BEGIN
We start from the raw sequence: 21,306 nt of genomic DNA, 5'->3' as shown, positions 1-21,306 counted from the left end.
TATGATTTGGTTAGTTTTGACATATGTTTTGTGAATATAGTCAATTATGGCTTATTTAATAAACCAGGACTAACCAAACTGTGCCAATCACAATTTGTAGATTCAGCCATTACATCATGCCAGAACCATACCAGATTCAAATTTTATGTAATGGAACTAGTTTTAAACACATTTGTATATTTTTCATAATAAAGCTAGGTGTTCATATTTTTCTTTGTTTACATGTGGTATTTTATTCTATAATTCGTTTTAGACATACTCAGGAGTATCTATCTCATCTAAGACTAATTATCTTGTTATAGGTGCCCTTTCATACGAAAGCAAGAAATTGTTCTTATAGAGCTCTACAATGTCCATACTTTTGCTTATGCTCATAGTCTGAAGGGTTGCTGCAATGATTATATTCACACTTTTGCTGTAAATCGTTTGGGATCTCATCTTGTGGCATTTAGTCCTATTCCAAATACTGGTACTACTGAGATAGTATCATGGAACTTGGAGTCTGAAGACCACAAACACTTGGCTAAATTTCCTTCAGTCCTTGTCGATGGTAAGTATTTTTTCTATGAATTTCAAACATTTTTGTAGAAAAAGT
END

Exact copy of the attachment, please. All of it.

We start from the raw sequence: 21,306 nt of genomic DNA, 5'->3' as shown, positions 1-21,306 counted from the left end.
TATGATTTGGTTAGTTTTGACATATGTTTTGTGAATATAGTCAATTATGGCTTATTTAATAAACCAGGACTAACCAAACTGTGCCAATCACAATTTGTAGATTCAGCCATTACATCATGCCAGAACCATACCAGATTCAAATTTTATGTAATGGAACTAGTTTTAAACACATTTGTATATTTTTCATAATAAAGCTAGGTGTTCATATTTTTCTTTGTTTACATGTGGTATTTTATTCTATAATTCGTTTTAGACATACTCAGGAGTATCTATCTCATCTAAGACTAATTATCTTGTTATAGGTGCCCTTTCATACGAAAGCAAGAAATTGTTCTTATAGAGCTCTACAATGTCCATACTTTTGCTTATGCTCATAGTCTGAAGGGTTGCTGCAATGATTATATTCACACTTTTGCTGTAAATCGTTTGGGATCTCATCTTGTGGCATTTAGTCCTATTCCAAATACTGGTACTACTGAGATAGTATCATGGAACTTGGAGTCTGAAGACCACAAACACTTGGCTAAATTTCCTTCAGTCCTTGTCGATGGTAAGTATTTTTTCTATGAATTTCAAACATTTTTGTAGAAAAAGT